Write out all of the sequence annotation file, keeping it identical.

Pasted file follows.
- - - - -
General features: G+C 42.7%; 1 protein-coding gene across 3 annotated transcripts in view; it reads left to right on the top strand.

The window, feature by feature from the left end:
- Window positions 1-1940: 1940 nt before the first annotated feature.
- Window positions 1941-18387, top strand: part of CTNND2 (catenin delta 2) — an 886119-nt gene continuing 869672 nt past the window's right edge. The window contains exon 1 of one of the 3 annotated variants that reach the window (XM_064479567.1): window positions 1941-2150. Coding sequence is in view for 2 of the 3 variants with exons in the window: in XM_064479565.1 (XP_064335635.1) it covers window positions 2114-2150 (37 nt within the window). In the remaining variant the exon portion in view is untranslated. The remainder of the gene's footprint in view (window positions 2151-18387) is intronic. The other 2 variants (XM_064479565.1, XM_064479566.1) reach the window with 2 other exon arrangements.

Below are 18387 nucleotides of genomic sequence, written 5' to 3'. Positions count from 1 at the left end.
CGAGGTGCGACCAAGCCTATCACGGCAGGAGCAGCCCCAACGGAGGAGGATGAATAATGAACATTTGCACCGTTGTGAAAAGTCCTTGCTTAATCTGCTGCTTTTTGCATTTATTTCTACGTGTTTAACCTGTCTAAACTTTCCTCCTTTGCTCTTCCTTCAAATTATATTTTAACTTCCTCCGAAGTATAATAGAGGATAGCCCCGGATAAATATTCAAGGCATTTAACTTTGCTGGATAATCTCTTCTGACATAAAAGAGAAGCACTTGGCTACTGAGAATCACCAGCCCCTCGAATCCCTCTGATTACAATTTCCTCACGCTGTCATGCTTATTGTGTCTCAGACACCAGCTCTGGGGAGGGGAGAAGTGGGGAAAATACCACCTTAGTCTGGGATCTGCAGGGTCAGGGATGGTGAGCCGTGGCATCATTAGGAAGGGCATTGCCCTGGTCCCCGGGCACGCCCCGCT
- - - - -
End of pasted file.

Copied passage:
General features: G+C 42.7%; 1 protein-coding gene across 3 annotated transcripts in view; it reads left to right on the top strand.

The window, feature by feature from the left end:
- Window positions 1-1940: 1940 nt before the first annotated feature.
- Window positions 1941-18387, top strand: part of CTNND2 (catenin delta 2) — an 886119-nt gene continuing 869672 nt past the window's right edge. The window contains exon 1 of one of the 3 annotated variants that reach the window (XM_064479567.1): window positions 1941-2150. Coding sequence is in view for 2 of the 3 variants with exons in the window: in XM_064479565.1 (XP_064335635.1) it covers window positions 2114-2150 (37 nt within the window). In the remaining variant the exon portion in view is untranslated. The remainder of the gene's footprint in view (window positions 2151-18387) is intronic. The other 2 variants (XM_064479565.1, XM_064479566.1) reach the window with 2 other exon arrangements.

Below are 18387 nucleotides of genomic sequence, written 5' to 3'. Positions count from 1 at the left end.
CGAGGTGCGACCAAGCCTATCACGGCAGGAGCAGCCCCAACGGAGGAGGATGAATAATGAACATTTGCACCGTTGTGAAAAGTCCTTGCTTAATCTGCTGCTTTTTGCATTTATTTCTACGTGTTTAACCTGTCTAAACTTTCCTCCTTTGCTCTTCCTTCAAATTATATTTTAACTTCCTCCGAAGTATAATAGAGGATAGCCCCGGATAAATATTCAAGGCATTTAACTTTGCTGGATAATCTCTTCTGACATAAAAGAGAAGCACTTGGCTACTGAGAATCACCAGCCCCTCGAATCCCTCTGATTACAATTTCCTCACGCTGTCATGCTTATTGTGTCTCAGACACCAGCTCTGGGGAGGGGAGAAGTGGGGAAAATACCACCTTAGTCTGGGATCTGCAGGGTCAGGGATGGTGAGCCGTGGCATCATTAGGAAGGGCATTGCCCTGGTCCCCGGGCACGCCCCGCT